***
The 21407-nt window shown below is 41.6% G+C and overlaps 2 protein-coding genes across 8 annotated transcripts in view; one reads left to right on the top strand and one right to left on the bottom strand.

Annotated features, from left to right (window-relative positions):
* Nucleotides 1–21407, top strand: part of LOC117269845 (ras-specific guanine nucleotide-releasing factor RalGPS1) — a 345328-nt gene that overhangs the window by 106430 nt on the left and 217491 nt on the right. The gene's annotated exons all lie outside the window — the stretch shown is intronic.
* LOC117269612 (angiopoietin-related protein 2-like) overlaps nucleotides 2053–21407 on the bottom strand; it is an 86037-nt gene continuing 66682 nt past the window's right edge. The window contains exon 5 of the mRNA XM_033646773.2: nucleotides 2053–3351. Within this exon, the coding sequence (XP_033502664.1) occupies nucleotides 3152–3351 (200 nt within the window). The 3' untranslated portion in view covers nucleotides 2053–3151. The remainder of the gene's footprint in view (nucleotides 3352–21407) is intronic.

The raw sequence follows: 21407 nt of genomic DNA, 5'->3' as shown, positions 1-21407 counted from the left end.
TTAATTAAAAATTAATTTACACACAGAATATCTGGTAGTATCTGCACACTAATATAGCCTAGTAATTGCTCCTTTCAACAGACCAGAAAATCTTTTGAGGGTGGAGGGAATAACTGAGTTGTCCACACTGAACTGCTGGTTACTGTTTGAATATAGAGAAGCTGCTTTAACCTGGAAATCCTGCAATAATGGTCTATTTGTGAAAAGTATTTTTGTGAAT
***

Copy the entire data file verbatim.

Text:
The 21407-nt window shown below is 41.6% G+C and overlaps 2 protein-coding genes across 8 annotated transcripts in view; one reads left to right on the top strand and one right to left on the bottom strand.

Annotated features, from left to right (window-relative positions):
* Nucleotides 1–21407, top strand: part of LOC117269845 (ras-specific guanine nucleotide-releasing factor RalGPS1) — a 345328-nt gene that overhangs the window by 106430 nt on the left and 217491 nt on the right. The gene's annotated exons all lie outside the window — the stretch shown is intronic.
* LOC117269612 (angiopoietin-related protein 2-like) overlaps nucleotides 2053–21407 on the bottom strand; it is an 86037-nt gene continuing 66682 nt past the window's right edge. The window contains exon 5 of the mRNA XM_033646773.2: nucleotides 2053–3351. Within this exon, the coding sequence (XP_033502664.1) occupies nucleotides 3152–3351 (200 nt within the window). The 3' untranslated portion in view covers nucleotides 2053–3151. The remainder of the gene's footprint in view (nucleotides 3352–21407) is intronic.

The raw sequence follows: 21407 nt of genomic DNA, 5'->3' as shown, positions 1-21407 counted from the left end.
TTAATTAAAAATTAATTTACACACAGAATATCTGGTAGTATCTGCACACTAATATAGCCTAGTAATTGCTCCTTTCAACAGACCAGAAAATCTTTTGAGGGTGGAGGGAATAACTGAGTTGTCCACACTGAACTGCTGGTTACTGTTTGAATATAGAGAAGCTGCTTTAACCTGGAAATCCTGCAATAATGGTCTATTTGTGAAAAGTATTTTTGTGAAT